Donative Behavior at the End of Life

22 Pages Posted: 21 Jun 2013 Last revised: 25 Apr 2021

See all articles by Jonathan Meer

Jonathan Meer

Texas A&M University - Department of Economics

Harvey S. Rosen

Princeton University - Department of Economics; National Bureau of Economic Research (NBER); CESifo (Center for Economic Studies and Ifo Institute)

Date Written: June 2013

Abstract

A general finding in the empirical literature on charitable giving is that among older individuals, both the probability of giving and the conditional amount of donations decrease with age, ceteris paribus. In this paper, we use data on giving by alumni at an anonymous university to investigate end-of-life giving patterns. Our main finding is that taking into account the approach of death substantially changes the age-giving profile for the elderly-in one segment of the age distribution, the independent effect of an increase in age on giving actually changes from negative to positive. We examine how the decline in giving as death approaches varies with the length of time that a given condition is likely to bring about death, and the individual's age when he died. We find that for individuals who died from conditions that bring about death fairly quickly, there is little decline in giving as death approaches compared to those who died from other causes. Further, the decline in giving as death approaches is steeper for the elderly (for whom death is less likely to be a surprise) than for the relatively young. These findings suggest that our primary result, that failing to take into account the approach of death leads to biased inferences with respect to the age-giving profile, is not merely an artifact of some kind of nonlinearity in the relationship between age and giving.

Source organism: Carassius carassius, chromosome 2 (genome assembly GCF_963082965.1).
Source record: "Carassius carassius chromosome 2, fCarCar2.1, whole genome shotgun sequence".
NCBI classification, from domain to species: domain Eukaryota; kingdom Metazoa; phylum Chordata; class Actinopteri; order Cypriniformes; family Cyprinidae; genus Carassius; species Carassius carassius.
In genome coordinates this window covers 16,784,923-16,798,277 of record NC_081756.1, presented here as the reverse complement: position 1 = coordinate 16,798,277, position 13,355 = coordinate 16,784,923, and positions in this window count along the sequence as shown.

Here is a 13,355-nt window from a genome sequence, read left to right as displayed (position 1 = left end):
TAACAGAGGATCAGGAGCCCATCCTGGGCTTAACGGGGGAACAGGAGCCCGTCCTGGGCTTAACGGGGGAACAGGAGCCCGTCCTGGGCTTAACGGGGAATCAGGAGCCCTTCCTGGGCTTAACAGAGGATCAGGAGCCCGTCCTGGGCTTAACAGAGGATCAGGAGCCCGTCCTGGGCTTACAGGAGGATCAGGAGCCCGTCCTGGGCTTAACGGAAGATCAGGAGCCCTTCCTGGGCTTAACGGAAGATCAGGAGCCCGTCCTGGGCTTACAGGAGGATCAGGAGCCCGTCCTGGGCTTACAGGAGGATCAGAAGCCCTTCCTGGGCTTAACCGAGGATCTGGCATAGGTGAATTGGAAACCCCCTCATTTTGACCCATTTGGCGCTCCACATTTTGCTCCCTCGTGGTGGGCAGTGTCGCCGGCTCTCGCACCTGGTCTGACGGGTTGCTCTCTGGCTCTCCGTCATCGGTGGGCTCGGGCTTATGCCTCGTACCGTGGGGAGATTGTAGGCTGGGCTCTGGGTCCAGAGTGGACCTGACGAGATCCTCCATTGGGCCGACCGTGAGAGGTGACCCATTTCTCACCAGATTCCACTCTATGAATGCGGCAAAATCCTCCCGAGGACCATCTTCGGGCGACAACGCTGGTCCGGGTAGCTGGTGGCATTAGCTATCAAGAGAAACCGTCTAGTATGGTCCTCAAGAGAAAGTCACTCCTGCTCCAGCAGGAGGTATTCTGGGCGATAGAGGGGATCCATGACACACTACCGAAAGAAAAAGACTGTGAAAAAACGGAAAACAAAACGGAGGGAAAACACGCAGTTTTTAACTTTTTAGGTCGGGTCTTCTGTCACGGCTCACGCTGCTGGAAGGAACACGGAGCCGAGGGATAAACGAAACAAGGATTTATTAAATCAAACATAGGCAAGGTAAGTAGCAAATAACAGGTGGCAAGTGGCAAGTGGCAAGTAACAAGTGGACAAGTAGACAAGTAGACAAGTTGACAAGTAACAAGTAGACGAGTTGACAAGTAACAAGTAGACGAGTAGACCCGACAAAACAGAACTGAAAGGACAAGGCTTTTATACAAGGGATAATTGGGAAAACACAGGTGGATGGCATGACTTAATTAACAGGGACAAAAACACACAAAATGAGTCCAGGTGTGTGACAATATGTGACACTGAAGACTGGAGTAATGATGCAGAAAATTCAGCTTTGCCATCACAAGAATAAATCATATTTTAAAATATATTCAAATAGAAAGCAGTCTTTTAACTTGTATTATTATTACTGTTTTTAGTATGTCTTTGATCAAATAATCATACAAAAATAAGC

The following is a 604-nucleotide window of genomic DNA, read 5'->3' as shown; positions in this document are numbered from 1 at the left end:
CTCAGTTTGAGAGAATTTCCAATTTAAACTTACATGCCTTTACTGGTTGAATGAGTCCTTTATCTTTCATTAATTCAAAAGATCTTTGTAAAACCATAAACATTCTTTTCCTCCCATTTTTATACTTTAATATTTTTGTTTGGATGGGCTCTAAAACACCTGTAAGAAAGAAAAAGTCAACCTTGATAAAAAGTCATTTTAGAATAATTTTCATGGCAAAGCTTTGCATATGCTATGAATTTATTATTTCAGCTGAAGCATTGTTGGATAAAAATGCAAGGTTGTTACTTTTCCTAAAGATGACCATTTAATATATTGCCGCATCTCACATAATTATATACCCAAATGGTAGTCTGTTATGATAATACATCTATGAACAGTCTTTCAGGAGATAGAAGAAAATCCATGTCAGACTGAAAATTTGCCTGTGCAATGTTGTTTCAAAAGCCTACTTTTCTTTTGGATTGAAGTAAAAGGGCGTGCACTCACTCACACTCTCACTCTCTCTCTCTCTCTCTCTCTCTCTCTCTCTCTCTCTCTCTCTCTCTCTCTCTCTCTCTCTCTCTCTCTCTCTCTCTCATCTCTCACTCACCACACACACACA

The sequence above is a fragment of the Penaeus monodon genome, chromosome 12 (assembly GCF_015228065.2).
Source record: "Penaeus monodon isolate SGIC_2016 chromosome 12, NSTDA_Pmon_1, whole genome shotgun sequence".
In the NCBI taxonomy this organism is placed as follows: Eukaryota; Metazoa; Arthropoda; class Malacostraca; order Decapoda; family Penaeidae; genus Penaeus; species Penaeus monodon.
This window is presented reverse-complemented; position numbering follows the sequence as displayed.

Suggested Citation

Meer, Jonathan and Rosen, Harvey S., Donative Behavior at the End of Life (June 2013). NBER Working Paper No. w19145, Available at SSRN: https://ssrn.com/abstract=2282985

Jonathan Meer (Contact Author)

Texas A&M University - Department of Economics ( email )

5201 University Blvd.
College Station, TX 77843-4228
United States

Harvey S. Rosen

Princeton University - Department of Economics ( email )

001 Fisher Hall
Princeton, NJ 08544
United States

National Bureau of Economic Research (NBER)

1050 Massachusetts Avenue
Cambridge, MA 02138
United States

CESifo (Center for Economic Studies and Ifo Institute)

Poschinger Str. 5
Munich, DE-81679
Germany

Do you have a job opening that you would like to promote on SSRN?

Paper statistics

Downloads
8
Abstract Views
200
PlumX Metrics